OpinionsEnvironment ConnectionLessons from Pedring and Quiel

Lessons from Pedring and Quiel


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The two recent destructive typhoons, Pedring and Quiel, provided us with some important lessons. These lessons have basis on scientific facts that were known before the occurrence of the two events, but were apparently either forgotten or considered not worthy of public attention, and therefore, mostly ignored. Let’s review these facts.

The Manila area and the adjacent lowlands have been described by geologists as “sinking” due to the withdrawal of ground water through pumps. I understand that a couple of papers have been published in technical journals, but which probably did not catch the attention of government officials.

There have also been scientific papers that predicted the rise of sea level in the whole Philippines. And I am aware of some data on the extent of the sea level rise around the Manila area.

Some predictions on the potential land area at risk of flooding in the Manila area have been made. If one puts together the predictions of sea level rise and sinking of land, he will conclude that flooding predicted by computer simulations is highly probable and believable.

The floods caused by the two typhoons that persisted after more than a week is evidence of the accuracy of the flood prediction. But who cares about predictions based on scientific research?

Incidentally, the simultaneous occurrence of high tides and flooding caused by rainfall had added to the severity of the floods in Pampanga and Bulacan, and so with sedimentation of rivers due to natural causes that were exacerbated by improper solid waste disposal by the people living in the affected areas. The combination of floods and high tides occurs occasionally, but I do not that this occurrence was predicted.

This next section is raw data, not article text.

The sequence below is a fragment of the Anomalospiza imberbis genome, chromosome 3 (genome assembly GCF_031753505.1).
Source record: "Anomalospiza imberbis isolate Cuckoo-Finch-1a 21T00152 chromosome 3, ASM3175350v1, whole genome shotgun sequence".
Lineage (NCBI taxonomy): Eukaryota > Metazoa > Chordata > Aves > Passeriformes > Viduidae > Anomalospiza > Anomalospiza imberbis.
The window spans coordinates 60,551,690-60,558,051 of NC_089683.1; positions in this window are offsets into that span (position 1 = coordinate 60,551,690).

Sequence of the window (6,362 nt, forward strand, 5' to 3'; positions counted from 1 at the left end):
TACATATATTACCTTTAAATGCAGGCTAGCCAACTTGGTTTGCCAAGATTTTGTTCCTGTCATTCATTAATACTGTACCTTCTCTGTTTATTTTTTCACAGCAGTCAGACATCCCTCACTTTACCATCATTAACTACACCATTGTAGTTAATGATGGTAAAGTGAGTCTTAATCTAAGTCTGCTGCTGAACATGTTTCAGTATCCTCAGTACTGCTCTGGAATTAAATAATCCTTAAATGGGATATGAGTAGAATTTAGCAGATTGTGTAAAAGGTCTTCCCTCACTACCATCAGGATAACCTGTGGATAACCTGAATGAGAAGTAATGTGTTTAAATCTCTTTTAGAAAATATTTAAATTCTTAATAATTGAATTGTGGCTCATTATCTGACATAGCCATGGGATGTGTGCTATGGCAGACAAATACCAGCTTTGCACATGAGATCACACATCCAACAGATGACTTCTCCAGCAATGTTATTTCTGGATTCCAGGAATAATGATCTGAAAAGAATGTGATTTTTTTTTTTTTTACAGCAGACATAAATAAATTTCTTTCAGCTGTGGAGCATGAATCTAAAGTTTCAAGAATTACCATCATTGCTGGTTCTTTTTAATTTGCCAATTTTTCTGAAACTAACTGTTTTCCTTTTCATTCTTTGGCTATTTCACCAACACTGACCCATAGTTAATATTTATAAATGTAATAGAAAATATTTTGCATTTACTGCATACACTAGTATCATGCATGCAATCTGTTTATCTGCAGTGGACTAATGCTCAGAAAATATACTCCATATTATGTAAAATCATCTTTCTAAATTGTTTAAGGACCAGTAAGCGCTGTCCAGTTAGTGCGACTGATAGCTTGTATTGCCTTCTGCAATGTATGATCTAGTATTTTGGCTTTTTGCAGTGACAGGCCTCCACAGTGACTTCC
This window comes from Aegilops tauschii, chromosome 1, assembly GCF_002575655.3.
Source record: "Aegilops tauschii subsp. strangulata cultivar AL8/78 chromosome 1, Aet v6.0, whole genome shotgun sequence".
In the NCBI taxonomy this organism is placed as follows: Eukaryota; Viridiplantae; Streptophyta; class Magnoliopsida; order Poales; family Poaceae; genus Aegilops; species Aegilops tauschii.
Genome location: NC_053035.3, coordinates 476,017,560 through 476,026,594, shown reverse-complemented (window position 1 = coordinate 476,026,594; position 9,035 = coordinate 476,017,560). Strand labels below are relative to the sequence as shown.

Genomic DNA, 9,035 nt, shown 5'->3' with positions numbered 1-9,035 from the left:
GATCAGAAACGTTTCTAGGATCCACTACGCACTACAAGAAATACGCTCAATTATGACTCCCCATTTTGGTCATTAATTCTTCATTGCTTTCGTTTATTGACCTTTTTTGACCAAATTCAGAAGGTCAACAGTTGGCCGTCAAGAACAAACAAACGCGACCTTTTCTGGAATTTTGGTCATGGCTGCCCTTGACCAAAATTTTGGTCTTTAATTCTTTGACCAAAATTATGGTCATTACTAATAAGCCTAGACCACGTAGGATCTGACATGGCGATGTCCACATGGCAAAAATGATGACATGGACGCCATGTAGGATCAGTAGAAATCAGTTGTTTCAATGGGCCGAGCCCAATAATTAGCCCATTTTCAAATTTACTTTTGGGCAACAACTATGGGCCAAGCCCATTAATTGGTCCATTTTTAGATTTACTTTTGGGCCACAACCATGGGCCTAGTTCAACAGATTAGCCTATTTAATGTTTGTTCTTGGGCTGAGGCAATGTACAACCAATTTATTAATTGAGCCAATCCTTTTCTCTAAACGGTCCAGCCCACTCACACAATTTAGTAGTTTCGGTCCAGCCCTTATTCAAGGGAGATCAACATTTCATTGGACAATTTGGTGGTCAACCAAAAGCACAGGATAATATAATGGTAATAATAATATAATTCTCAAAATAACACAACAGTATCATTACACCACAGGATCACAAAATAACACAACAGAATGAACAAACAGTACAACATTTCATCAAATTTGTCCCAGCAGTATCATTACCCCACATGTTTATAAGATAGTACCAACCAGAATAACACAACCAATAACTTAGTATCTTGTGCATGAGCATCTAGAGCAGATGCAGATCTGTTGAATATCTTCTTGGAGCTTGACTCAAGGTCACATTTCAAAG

The destruction of the Manila Bay seawall in the area between the Navy headquarters and the American Embassy due to the heavy wave action brought about by the strong southwest monsoon winds are fairly easy to explain: nothing in Manila Bay stood in the way to moderate the combined force of the winds and the waves impacting on the seawall.

But the strong typhoon winds and waves did not do much damage to buildings and other physical structures in the Parañaque area. The reason is clear: the only mangrove forest in Manila Bay shielded this area from the monsoon winds and waves.

Typhoon Pedring just showed how mangroves can moderate storm surges. People of Metro Manila should be thankful that this forest still exists; in fact, this forest should be protected and more tree species should be planted to add to the existing ones to make it more effective as a windshield in the future.

We have for a long time argued that mangroves should be restored in denuded coastal areas to help break the force of strong waves and winds.

The attempts of certain business interests to erect structures that may cause destruction of the only existing and disturbed mangrove forest in Manila Bay should be resisted by all coastal residents of Metro Manila and by DENR.

The most pressing question after Pedring and Quiel is how government will respond to the lessons learned from these two typhoons. We are waiting to see some changes in the way we think about the role and function of our environment in these days of weather anomalies.

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